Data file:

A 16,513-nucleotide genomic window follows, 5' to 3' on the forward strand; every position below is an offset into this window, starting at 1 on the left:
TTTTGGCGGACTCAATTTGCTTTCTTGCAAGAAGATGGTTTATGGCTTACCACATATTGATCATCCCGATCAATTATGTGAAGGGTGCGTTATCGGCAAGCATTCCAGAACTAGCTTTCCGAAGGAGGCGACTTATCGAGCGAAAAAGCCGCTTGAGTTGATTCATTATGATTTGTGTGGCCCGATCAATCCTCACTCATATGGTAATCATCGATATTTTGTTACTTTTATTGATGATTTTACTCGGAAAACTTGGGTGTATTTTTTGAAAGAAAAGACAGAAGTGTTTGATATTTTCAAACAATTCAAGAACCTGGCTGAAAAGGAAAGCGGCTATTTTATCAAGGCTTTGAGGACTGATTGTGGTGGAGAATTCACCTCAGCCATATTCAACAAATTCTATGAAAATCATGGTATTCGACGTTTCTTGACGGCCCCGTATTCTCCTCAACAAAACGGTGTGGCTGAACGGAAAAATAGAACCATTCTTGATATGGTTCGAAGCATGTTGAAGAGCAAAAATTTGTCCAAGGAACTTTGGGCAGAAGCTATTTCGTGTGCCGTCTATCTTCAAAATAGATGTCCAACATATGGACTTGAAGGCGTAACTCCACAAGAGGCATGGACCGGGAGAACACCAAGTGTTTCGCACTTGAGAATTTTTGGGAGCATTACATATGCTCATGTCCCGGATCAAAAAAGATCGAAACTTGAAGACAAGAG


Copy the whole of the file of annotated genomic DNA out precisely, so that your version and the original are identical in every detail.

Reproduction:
A 16,513-nucleotide genomic window follows, 5' to 3' on the forward strand; every position below is an offset into this window, starting at 1 on the left:
TTTTGGCGGACTCAATTTGCTTTCTTGCAAGAAGATGGTTTATGGCTTACCACATATTGATCATCCCGATCAATTATGTGAAGGGTGCGTTATCGGCAAGCATTCCAGAACTAGCTTTCCGAAGGAGGCGACTTATCGAGCGAAAAAGCCGCTTGAGTTGATTCATTATGATTTGTGTGGCCCGATCAATCCTCACTCATATGGTAATCATCGATATTTTGTTACTTTTATTGATGATTTTACTCGGAAAACTTGGGTGTATTTTTTGAAAGAAAAGACAGAAGTGTTTGATATTTTCAAACAATTCAAGAACCTGGCTGAAAAGGAAAGCGGCTATTTTATCAAGGCTTTGAGGACTGATTGTGGTGGAGAATTCACCTCAGCCATATTCAACAAATTCTATGAAAATCATGGTATTCGACGTTTCTTGACGGCCCCGTATTCTCCTCAACAAAACGGTGTGGCTGAACGGAAAAATAGAACCATTCTTGATATGGTTCGAAGCATGTTGAAGAGCAAAAATTTGTCCAAGGAACTTTGGGCAGAAGCTATTTCGTGTGCCGTCTATCTTCAAAATAGATGTCCAACATATGGACTTGAAGGCGTAACTCCACAAGAGGCATGGACCGGGAGAACACCAAGTGTTTCGCACTTGAGAATTTTTGGGAGCATTACATATGCTCATGTCCCGGATCAAAAAAGATCGAAACTTGAAGACAAGAG